Dental 360° – Nevada June Issue

Dental 360° – Nevada June Issue

Summer is here! In this June issue of Dental 360°, you’ll discover how the Brius lingual bracket system makes getting a straighter smile easier than ever, learn about all the ways dental health is connected to overall health, and find out which summer treats could be hurting your teeth. Plus, you’ll learn about food allergies from our friends at Roseman Medical Group.

Roseman Dental & Orthodontics’ Dental 360° is a monthly e-newsletter. Each month you’ll receive a panoramic view of dental health. Dental health is key to your overall health and here at Roseman Dental & Orthodontics, we are dedicated to improving not only your mouth, but your whole self. At our clinic we have an excellent team of licensed dentists, orthodontists, orthodontic residents – 30 to be exact, and dental residents all focused on you and your family’s oral health. Roseman Dental & Orthodontics has been serving its community since 2009 and is a comprehensive, one-stop shop for all your dental needs including dental, orthodontic and craniofacial cleft lip & palate treatment.

We hope you find Dental 360° helpful and informative. We look forward to connecting with you each month.

 

Dental 360° June Articles

Revolutionizing Orthodontics Through Lingual Braces – Brius
Healthy Mouth = Healthy Body
Summer Treats That Are Bad for Your Teeth
Food Allergies

 

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Summer Treats That Are Bad for Your Teeth

Summer Treats That Are Bad for Your Teeth

Now that hot weather is here, the time is right for barbecues, swimming, and cooling off with some warm weather treats. Popsicles, smoothies, and other sugary confections are fun parts of long summer days. Unfortunately, these treats can quickly do the teeth more harm than good, especially if you aren’t being careful about keeping up with proper oral care. Here are a few summer treats to skip, and some better options to consider.

Popsicles and Shaved Ice

Before you grab that flavored popsicle or head to the local shaved ice shack, it’s important to understand how these chilly snacks could be harmful to the teeth. Both are often loaded with sugars, whether through-and-through or covered in sugary syrup. This sugar eats away at the outer layer of tooth enamel, encourages bacteria growth, and can easily lead to cavities. In addition, biting or chewing on icy things could lead to chipped teeth to severe pain from cold sensitivity.

There are plenty of cold sweet treats that wreak less havoc on the teeth. Reach for a bowl of fresh fruit straight out of the refrigerator, which can help satisfy your craving for something sweet with a little natural sugar, and the cold will help satisfy your craving for something cool on a hot summer day.

Ice Cream

What’s more fun than going to the ice cream shop on a warm summer day? Like popsicles and shaved ice, ice cream is also loaded with sugar and can cause sensitivity and pain from both the sugar and cold temperatures. People in the U.S. already consume two to three times the amount of sugar recommended by the American Heart Association (AHA)—kids consume on average 32 teaspoons (tsp) per day, adults consume 22 tsp, and the AHA recommends no more than 9.5 tsp, so adding a daily ice cream treat might be increasing sugar intake to potentially harmful levels.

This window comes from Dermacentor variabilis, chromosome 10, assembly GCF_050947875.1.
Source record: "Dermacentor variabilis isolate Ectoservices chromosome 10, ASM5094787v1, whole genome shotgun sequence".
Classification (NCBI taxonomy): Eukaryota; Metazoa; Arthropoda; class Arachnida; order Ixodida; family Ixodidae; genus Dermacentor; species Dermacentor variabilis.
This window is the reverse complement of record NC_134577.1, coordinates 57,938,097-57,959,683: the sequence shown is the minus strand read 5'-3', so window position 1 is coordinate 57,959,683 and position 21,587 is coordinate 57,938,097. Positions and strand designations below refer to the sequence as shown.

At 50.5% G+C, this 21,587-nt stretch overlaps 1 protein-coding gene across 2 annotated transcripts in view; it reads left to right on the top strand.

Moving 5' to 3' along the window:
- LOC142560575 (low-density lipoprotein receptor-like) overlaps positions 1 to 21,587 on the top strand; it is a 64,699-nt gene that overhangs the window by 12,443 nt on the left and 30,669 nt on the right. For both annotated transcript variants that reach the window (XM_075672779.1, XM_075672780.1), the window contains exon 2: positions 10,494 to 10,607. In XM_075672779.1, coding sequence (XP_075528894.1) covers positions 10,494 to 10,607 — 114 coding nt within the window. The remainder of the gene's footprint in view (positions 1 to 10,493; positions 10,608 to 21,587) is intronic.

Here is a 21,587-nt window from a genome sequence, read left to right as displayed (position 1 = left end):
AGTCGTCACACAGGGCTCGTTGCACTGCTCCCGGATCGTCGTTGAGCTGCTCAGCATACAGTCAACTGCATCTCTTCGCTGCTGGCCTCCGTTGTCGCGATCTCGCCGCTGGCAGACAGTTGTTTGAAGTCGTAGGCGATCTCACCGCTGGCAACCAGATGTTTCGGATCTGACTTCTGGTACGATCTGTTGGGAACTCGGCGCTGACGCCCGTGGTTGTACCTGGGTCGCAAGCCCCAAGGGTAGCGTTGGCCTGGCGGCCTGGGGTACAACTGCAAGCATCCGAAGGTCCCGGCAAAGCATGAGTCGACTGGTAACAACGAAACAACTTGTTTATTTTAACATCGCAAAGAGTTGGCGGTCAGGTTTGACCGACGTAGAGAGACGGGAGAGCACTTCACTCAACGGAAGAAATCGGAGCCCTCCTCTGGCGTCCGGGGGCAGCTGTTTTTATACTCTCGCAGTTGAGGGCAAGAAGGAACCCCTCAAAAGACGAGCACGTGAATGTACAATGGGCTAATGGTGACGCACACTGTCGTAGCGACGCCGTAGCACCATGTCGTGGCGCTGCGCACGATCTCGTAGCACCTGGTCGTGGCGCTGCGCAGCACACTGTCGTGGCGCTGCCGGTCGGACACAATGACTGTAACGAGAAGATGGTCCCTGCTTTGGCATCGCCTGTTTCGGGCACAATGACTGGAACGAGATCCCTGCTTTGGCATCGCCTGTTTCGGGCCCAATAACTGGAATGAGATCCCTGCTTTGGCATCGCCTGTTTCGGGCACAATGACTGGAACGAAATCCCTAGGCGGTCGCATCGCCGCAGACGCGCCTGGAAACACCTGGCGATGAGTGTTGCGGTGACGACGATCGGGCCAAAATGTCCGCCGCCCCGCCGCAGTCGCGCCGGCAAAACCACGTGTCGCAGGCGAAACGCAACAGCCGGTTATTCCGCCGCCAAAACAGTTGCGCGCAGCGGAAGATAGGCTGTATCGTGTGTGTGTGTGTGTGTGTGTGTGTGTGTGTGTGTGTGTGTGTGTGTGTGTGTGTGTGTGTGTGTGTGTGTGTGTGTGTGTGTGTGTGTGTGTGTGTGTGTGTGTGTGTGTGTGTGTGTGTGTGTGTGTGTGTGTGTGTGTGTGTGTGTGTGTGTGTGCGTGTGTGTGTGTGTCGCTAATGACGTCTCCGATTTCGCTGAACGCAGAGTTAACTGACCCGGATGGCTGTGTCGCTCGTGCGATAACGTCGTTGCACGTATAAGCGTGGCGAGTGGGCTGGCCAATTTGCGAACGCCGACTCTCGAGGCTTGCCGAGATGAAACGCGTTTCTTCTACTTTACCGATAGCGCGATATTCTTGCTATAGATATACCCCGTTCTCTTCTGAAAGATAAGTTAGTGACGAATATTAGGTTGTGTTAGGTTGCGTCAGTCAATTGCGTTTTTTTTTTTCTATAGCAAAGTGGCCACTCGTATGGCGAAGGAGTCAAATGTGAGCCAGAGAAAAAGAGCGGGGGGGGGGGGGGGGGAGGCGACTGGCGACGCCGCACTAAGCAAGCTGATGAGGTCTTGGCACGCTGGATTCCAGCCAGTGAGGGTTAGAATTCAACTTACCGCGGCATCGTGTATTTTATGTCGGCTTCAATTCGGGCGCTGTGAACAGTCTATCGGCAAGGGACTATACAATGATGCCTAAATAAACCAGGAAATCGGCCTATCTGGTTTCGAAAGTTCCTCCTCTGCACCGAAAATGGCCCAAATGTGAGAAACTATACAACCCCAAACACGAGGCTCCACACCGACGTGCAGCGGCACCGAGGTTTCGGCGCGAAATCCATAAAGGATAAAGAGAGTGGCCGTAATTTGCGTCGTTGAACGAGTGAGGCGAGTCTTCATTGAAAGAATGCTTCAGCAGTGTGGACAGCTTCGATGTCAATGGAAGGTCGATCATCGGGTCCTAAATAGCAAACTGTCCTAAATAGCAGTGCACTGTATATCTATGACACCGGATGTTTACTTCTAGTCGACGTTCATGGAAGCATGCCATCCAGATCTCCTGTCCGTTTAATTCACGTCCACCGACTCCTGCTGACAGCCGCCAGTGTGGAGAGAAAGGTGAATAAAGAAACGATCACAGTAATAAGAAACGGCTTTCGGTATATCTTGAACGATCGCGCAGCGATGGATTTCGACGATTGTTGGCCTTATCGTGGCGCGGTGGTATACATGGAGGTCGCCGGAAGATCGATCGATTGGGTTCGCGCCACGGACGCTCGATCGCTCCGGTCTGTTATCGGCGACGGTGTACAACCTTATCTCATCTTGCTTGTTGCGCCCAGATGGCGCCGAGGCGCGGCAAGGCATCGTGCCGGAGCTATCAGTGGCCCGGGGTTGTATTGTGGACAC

Instead, try buying sugar-free or low-sugar ice cream, and skip the toppings like caramel or syrup. If you do indulge a little in ice cream, try to eat it immediately following a regular meal, since the extra saliva in your mouth can help rinse the sugar from your teeth. Another smart choice is to brush your teeth within about 10 minutes to remove any lingering sugar.

Sodas and Sports Drinks

In the warm weather months, many kids and adults participate in sports teams and outdoor activities. Sports drinks can seem like the obvious choice after a long workout or intense game to help rehydrate, but keep in mind that these drinks can be full of sugar. They’re especially rough on the teeth straight from the bottle because the liquid comes in direct contact with the teeth. Many sodas also have the added problem of high acid levels that eat away at tooth enamel.

Instead of sugary sports drinks and sodas, reach for water to quench that thirst. If you do decide to drink a soda or a sports drink, drink through a straw to limit tooth exposure as much as possible. Also try to drink soda only during meal times, rather than sipping on it throughout the day and extending the time your teeth are exposed.

What to Feed Kids

Without the structure of a school day, kids might be spending a lot more time snacking throughout the day. To keep the sugar intake at a minimum, have some healthy snacks ready:

  • Protein-filled snacks like nuts, cheese, and turkey
  • Vegetables like celery and carrot sticks
  • Fruits like apple or orange slices, bananas, berries, and grapes
  • Plenty of cold water—add some fresh lemons, limes, mint, or cucumbers to the water to enhance the flavor

For more tips about teeth-friendly snacking, talk to a dentist today. If you don’t have a dentist, make an appointment with Roseman Dental for affordable and patient-centered dental care.